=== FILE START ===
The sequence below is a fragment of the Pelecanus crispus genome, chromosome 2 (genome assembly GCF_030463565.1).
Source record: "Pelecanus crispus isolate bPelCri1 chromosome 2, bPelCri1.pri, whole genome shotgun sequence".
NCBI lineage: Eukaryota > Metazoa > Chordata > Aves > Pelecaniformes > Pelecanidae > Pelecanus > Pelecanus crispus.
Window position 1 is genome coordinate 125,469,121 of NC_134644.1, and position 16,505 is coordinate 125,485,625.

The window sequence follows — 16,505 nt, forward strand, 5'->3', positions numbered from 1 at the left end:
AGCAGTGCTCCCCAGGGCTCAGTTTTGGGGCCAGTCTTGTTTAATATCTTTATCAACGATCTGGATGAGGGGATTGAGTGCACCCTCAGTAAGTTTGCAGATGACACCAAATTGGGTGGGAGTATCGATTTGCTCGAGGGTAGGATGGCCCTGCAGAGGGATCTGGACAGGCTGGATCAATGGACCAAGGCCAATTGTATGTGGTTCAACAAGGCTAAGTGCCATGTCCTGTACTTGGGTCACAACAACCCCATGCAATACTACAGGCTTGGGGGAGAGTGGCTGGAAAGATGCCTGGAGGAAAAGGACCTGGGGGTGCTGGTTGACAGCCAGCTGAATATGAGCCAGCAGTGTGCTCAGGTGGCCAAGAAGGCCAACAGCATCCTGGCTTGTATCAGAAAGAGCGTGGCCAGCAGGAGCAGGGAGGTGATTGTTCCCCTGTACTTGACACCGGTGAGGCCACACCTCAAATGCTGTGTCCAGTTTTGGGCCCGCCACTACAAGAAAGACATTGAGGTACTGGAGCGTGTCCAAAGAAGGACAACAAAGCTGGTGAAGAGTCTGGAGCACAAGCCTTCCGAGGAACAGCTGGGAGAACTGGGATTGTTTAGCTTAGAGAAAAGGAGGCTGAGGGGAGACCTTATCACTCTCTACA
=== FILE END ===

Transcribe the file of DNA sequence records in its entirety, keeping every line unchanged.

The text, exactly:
The sequence below is a fragment of the Pelecanus crispus genome, chromosome 2 (genome assembly GCF_030463565.1).
Source record: "Pelecanus crispus isolate bPelCri1 chromosome 2, bPelCri1.pri, whole genome shotgun sequence".
NCBI lineage: Eukaryota > Metazoa > Chordata > Aves > Pelecaniformes > Pelecanidae > Pelecanus > Pelecanus crispus.
Window position 1 is genome coordinate 125,469,121 of NC_134644.1, and position 16,505 is coordinate 125,485,625.

The window sequence follows — 16,505 nt, forward strand, 5'->3', positions numbered from 1 at the left end:
AGCAGTGCTCCCCAGGGCTCAGTTTTGGGGCCAGTCTTGTTTAATATCTTTATCAACGATCTGGATGAGGGGATTGAGTGCACCCTCAGTAAGTTTGCAGATGACACCAAATTGGGTGGGAGTATCGATTTGCTCGAGGGTAGGATGGCCCTGCAGAGGGATCTGGACAGGCTGGATCAATGGACCAAGGCCAATTGTATGTGGTTCAACAAGGCTAAGTGCCATGTCCTGTACTTGGGTCACAACAACCCCATGCAATACTACAGGCTTGGGGGAGAGTGGCTGGAAAGATGCCTGGAGGAAAAGGACCTGGGGGTGCTGGTTGACAGCCAGCTGAATATGAGCCAGCAGTGTGCTCAGGTGGCCAAGAAGGCCAACAGCATCCTGGCTTGTATCAGAAAGAGCGTGGCCAGCAGGAGCAGGGAGGTGATTGTTCCCCTGTACTTGACACCGGTGAGGCCACACCTCAAATGCTGTGTCCAGTTTTGGGCCCGCCACTACAAGAAAGACATTGAGGTACTGGAGCGTGTCCAAAGAAGGACAACAAAGCTGGTGAAGAGTCTGGAGCACAAGCCTTCCGAGGAACAGCTGGGAGAACTGGGATTGTTTAGCTTAGAGAAAAGGAGGCTGAGGGGAGACCTTATCACTCTCTACA